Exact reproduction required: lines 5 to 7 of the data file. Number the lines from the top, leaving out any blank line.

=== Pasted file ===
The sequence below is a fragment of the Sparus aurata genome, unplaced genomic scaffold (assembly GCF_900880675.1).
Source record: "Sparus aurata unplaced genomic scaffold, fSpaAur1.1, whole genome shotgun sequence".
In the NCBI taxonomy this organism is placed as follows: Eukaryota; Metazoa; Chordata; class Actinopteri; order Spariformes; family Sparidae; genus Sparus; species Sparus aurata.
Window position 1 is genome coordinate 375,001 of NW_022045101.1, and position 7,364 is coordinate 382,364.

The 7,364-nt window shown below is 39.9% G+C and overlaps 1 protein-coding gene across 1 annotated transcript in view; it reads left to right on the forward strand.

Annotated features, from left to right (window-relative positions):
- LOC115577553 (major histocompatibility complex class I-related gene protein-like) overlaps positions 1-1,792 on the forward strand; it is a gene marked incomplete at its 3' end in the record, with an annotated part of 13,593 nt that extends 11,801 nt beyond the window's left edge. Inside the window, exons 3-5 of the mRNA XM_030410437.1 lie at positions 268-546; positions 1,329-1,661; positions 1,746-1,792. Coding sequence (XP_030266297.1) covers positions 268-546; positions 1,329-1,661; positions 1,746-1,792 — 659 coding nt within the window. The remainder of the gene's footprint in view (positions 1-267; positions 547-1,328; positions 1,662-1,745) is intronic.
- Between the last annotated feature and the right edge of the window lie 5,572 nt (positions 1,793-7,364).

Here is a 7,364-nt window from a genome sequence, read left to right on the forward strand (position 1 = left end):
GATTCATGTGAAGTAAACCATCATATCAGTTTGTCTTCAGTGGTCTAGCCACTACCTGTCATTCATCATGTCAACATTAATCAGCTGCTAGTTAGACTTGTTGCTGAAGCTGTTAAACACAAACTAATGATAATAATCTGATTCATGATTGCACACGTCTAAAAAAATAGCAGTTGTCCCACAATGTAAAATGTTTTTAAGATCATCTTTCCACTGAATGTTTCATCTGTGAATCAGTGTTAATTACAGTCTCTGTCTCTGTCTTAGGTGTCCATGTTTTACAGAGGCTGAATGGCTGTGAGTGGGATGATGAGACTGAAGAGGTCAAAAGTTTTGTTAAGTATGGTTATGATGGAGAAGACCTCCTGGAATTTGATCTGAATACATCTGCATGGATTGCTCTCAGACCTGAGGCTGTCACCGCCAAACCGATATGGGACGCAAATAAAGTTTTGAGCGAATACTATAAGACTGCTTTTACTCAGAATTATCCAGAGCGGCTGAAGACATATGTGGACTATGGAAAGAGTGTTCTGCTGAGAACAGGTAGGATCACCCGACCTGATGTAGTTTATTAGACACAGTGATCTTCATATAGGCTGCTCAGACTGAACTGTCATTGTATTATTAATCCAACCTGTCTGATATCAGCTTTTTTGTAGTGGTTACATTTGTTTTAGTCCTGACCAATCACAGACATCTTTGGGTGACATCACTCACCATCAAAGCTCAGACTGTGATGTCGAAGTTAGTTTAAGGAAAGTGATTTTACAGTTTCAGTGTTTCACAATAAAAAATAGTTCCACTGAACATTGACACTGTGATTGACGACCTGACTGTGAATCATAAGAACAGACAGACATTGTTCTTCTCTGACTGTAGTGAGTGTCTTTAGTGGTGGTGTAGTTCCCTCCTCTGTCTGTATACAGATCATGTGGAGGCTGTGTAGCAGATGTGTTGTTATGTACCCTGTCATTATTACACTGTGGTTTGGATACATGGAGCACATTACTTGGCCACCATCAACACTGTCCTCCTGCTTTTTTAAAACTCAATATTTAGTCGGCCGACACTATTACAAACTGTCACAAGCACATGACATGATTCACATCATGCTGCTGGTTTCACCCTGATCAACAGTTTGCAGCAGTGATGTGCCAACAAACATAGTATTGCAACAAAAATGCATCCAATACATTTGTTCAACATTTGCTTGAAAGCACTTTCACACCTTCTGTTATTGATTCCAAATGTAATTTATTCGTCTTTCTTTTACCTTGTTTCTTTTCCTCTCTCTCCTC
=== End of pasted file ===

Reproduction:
The 7,364-nt window shown below is 39.9% G+C and overlaps 1 protein-coding gene across 1 annotated transcript in view; it reads left to right on the forward strand.

Annotated features, from left to right (window-relative positions):
- LOC115577553 (major histocompatibility complex class I-related gene protein-like) overlaps positions 1-1,792 on the forward strand; it is a gene marked incomplete at its 3' end in the record, with an annotated part of 13,593 nt that extends 11,801 nt beyond the window's left edge. Inside the window, exons 3-5 of the mRNA XM_030410437.1 lie at positions 268-546; positions 1,329-1,661; positions 1,746-1,792. Coding sequence (XP_030266297.1) covers positions 268-546; positions 1,329-1,661; positions 1,746-1,792 — 659 coding nt within the window. The remainder of the gene's footprint in view (positions 1-267; positions 547-1,328; positions 1,662-1,745) is intronic.